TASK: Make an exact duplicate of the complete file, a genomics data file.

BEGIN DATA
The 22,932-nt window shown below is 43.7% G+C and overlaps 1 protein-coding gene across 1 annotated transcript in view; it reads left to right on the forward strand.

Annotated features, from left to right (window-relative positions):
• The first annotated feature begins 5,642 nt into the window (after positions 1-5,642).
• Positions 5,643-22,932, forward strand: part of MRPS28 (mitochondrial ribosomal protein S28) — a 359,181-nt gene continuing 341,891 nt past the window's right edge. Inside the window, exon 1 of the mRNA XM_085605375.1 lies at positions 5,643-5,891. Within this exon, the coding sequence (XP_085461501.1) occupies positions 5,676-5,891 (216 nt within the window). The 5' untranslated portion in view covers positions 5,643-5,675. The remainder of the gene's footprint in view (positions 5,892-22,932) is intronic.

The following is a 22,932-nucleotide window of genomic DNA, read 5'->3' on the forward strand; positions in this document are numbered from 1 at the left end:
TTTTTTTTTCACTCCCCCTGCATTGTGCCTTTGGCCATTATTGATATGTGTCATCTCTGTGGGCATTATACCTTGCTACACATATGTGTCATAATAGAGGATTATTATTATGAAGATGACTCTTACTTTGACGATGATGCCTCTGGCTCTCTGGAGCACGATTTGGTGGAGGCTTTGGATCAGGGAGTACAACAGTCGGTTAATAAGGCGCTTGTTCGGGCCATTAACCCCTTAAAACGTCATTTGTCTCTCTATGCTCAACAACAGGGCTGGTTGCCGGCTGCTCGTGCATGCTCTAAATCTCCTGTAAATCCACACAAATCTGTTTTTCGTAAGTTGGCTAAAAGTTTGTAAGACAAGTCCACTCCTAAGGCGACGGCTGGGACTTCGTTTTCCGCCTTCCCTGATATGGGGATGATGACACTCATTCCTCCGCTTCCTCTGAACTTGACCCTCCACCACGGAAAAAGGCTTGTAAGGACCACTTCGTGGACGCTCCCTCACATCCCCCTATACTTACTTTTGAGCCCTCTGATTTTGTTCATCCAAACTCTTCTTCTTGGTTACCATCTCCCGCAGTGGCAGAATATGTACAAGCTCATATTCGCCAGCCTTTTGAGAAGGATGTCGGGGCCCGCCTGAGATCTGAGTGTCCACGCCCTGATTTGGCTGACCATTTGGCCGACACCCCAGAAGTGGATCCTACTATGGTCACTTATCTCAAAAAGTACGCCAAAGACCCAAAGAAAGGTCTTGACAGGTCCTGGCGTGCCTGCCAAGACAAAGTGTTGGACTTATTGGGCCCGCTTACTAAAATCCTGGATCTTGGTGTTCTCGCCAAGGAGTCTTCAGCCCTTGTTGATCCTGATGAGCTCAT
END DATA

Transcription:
The 22,932-nt window shown below is 43.7% G+C and overlaps 1 protein-coding gene across 1 annotated transcript in view; it reads left to right on the forward strand.

Annotated features, from left to right (window-relative positions):
• The first annotated feature begins 5,642 nt into the window (after positions 1-5,642).
• Positions 5,643-22,932, forward strand: part of MRPS28 (mitochondrial ribosomal protein S28) — a 359,181-nt gene continuing 341,891 nt past the window's right edge. Inside the window, exon 1 of the mRNA XM_085605375.1 lies at positions 5,643-5,891. Within this exon, the coding sequence (XP_085461501.1) occupies positions 5,676-5,891 (216 nt within the window). The 5' untranslated portion in view covers positions 5,643-5,675. The remainder of the gene's footprint in view (positions 5,892-22,932) is intronic.

The following is a 22,932-nucleotide window of genomic DNA, read 5'->3' on the forward strand; positions in this document are numbered from 1 at the left end:
TTTTTTTTTCACTCCCCCTGCATTGTGCCTTTGGCCATTATTGATATGTGTCATCTCTGTGGGCATTATACCTTGCTACACATATGTGTCATAATAGAGGATTATTATTATGAAGATGACTCTTACTTTGACGATGATGCCTCTGGCTCTCTGGAGCACGATTTGGTGGAGGCTTTGGATCAGGGAGTACAACAGTCGGTTAATAAGGCGCTTGTTCGGGCCATTAACCCCTTAAAACGTCATTTGTCTCTCTATGCTCAACAACAGGGCTGGTTGCCGGCTGCTCGTGCATGCTCTAAATCTCCTGTAAATCCACACAAATCTGTTTTTCGTAAGTTGGCTAAAAGTTTGTAAGACAAGTCCACTCCTAAGGCGACGGCTGGGACTTCGTTTTCCGCCTTCCCTGATATGGGGATGATGACACTCATTCCTCCGCTTCCTCTGAACTTGACCCTCCACCACGGAAAAAGGCTTGTAAGGACCACTTCGTGGACGCTCCCTCACATCCCCCTATACTTACTTTTGAGCCCTCTGATTTTGTTCATCCAAACTCTTCTTCTTGGTTACCATCTCCCGCAGTGGCAGAATATGTACAAGCTCATATTCGCCAGCCTTTTGAGAAGGATGTCGGGGCCCGCCTGAGATCTGAGTGTCCACGCCCTGATTTGGCTGACCATTTGGCCGACACCCCAGAAGTGGATCCTACTATGGTCACTTATCTCAAAAAGTACGCCAAAGACCCAAAGAAAGGTCTTGACAGGTCCTGGCGTGCCTGCCAAGACAAAGTGTTGGACTTATTGGGCCCGCTTACTAAAATCCTGGATCTTGGTGTTCTCGCCAAGGAGTCTTCAGCCCTTGTTGATCCTGATGAGCTCAT